5 tips on running computer energy-efficiently

While computers and laptops can be energy vampires when left unchecked, they don’t have to be ones. By adopting smart habits, you can greatly reduce your energy consumption. Here are some things you can do:

Tip#1: Turn PC off when not in use

This seems obvious, but it’s easy to leave your computer idle for extended periods. When you’re finished with your computer or laptop, instead of putting it in sleep mode, turn it off completely.

Tip#2: Use power strips

Plug your computer or laptop and other electronics into power strips that have on/off switches. This way, you can easily turn off the power to the entire strip when you’re not using the devices.

Tip#3: Manage power settings

Most operating systems offer power management features that can help optimize your computer’s energy use. These can automatically put your computer to sleep after a period of inactivity or adjust screen brightness.

Tip#4: Beware of peripheral drain

External devices like monitors, printers, and speakers can also contribute to standby power consumption. Use power management features for these as well, or unplug them when not needed.

Tip#5: Run your computer on solar power

Running your computer on solar power is a great way to reduce your overall energy consumption and environmental impact. Even greater is that with portable solar panels, you are not bound to the grid and can work on your laptop from literally anywhere.

Portable solar panels come in different sizes and wattages. A foldable 30W panel can easily fit in your pocket. You can hang it on your backpack and charge your laptop on the go. More serious 200 and even 300-watt folding panels can charge not only your laptop but also your phone, GPS navigator and even a mini fridge.

Add a power station and you’ll get a PV generator. Power station combines in itself an inverter, a charge controller and a small power bank — perfect for keeping you powered anywhere you go.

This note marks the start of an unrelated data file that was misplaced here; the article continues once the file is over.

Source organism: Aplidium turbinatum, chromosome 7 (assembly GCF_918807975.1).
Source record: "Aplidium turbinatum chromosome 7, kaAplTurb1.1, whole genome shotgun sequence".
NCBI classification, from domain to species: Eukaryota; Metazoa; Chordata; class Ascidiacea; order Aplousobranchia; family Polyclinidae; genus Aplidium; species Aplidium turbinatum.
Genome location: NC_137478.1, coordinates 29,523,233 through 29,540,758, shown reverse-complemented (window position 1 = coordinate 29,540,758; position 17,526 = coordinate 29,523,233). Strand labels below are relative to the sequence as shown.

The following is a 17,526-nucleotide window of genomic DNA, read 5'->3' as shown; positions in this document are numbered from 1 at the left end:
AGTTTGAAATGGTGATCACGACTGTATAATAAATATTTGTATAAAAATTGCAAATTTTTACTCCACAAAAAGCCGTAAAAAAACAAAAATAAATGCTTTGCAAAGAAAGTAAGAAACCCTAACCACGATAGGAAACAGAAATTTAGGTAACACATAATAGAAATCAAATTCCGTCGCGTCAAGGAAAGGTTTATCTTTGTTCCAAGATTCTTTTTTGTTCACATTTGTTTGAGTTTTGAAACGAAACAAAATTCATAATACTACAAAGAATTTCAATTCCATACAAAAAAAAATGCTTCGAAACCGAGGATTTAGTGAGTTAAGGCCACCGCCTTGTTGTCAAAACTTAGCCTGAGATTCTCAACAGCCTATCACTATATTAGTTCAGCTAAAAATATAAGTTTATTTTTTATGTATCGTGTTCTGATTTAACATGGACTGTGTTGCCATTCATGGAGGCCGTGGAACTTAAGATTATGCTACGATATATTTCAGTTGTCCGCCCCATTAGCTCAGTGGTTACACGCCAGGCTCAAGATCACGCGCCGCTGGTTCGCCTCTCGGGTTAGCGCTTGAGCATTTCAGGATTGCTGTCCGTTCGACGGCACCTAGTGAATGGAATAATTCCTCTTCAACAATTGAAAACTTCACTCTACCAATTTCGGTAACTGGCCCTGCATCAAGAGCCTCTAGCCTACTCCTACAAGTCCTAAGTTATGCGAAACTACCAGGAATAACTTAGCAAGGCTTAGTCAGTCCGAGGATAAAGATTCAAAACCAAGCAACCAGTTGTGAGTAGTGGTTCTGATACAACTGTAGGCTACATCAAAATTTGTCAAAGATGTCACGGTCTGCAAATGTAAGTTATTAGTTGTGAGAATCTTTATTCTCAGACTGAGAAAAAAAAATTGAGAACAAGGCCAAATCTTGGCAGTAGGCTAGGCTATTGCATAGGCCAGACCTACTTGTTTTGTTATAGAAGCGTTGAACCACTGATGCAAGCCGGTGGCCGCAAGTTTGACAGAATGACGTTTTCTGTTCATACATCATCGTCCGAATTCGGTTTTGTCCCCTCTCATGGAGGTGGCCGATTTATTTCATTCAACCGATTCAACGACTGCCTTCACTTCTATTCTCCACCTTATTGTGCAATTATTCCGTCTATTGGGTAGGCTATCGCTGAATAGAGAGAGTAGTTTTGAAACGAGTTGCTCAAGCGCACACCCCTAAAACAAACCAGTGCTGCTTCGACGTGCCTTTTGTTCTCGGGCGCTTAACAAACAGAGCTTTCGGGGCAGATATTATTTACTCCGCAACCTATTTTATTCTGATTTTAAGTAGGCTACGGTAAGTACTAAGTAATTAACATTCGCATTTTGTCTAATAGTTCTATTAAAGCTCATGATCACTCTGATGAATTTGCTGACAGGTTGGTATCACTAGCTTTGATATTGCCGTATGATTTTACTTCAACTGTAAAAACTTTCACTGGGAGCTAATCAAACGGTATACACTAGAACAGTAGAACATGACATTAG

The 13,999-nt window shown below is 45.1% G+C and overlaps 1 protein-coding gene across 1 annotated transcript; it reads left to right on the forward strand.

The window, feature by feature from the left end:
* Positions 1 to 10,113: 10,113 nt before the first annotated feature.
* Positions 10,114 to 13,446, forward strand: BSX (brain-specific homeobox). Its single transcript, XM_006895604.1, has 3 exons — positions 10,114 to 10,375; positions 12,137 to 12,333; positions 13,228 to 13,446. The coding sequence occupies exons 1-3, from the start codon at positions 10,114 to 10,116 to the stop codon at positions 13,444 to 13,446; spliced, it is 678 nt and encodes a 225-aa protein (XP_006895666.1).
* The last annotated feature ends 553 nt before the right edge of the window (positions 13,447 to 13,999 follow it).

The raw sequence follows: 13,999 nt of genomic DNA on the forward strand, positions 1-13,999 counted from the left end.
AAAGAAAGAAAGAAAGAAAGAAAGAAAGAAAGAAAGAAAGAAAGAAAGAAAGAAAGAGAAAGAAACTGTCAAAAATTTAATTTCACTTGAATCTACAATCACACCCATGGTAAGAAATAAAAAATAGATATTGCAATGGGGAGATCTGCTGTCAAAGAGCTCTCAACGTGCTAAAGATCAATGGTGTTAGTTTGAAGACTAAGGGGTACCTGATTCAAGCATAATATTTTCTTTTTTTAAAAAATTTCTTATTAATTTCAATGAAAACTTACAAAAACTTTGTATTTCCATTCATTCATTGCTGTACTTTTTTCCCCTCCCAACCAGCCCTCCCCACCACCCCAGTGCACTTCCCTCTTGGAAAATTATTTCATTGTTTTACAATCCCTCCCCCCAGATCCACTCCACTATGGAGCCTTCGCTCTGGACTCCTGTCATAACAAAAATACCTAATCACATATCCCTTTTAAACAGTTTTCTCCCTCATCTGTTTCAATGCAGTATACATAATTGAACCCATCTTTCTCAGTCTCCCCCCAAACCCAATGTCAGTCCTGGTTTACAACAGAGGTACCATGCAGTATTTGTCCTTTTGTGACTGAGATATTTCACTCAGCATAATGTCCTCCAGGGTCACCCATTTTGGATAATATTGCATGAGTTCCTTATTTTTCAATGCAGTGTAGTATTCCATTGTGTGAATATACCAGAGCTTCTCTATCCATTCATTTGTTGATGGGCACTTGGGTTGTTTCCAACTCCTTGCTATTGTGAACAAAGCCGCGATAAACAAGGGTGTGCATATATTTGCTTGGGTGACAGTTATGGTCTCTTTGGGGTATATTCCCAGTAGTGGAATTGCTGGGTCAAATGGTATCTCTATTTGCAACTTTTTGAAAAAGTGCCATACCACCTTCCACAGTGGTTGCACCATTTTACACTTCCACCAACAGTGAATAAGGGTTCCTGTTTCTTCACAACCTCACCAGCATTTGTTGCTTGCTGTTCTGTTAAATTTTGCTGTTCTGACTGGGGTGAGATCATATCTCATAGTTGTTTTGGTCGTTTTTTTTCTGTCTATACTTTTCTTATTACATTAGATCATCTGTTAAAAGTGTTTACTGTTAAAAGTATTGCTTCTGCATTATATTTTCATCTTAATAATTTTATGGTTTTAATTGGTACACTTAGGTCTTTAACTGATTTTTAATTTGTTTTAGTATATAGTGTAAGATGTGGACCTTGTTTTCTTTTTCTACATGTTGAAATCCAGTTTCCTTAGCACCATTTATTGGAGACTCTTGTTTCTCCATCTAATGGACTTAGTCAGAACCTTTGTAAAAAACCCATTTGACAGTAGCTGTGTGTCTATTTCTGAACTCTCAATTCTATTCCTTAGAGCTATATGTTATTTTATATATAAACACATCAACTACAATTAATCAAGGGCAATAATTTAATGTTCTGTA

By understanding how much power your computer uses and taking steps to optimize its energy consumption, you can save money on your electricity bill and do your part to conserve energy. Remember, every watt saved adds up!

Start saving money with solar panels!

Check what solar panels we have in stock or get a quote for a system from our engineer.

Shop solar panels

Years of experience in translation and a love of nature help Julia find the right words to encourage going solar. She joined the team in 2023 and is happy to make her contribution to a greener future.

More articles from this author

Read Also

Should you wait to go solar? Let's ask the experts

Passive solar: How to use sun’s energy without solar panels

How much energy does a boiler use: Budget drain

A1 Solar Scholarship 23/24 report: Results and best parts

How much electricity does your house use? Breaking down electric bill

Stay tuned

Learn about the latest arrivals and discounts first!

By clicking "Subscribe", I agree by electronic signature to: (1) receive marketing and other texts and messages from A1SolarStore, directly or from third parties acting on its behalf, at the email address I entered above; (2) the Terms and Conditions; and (3) the Privacy Policy.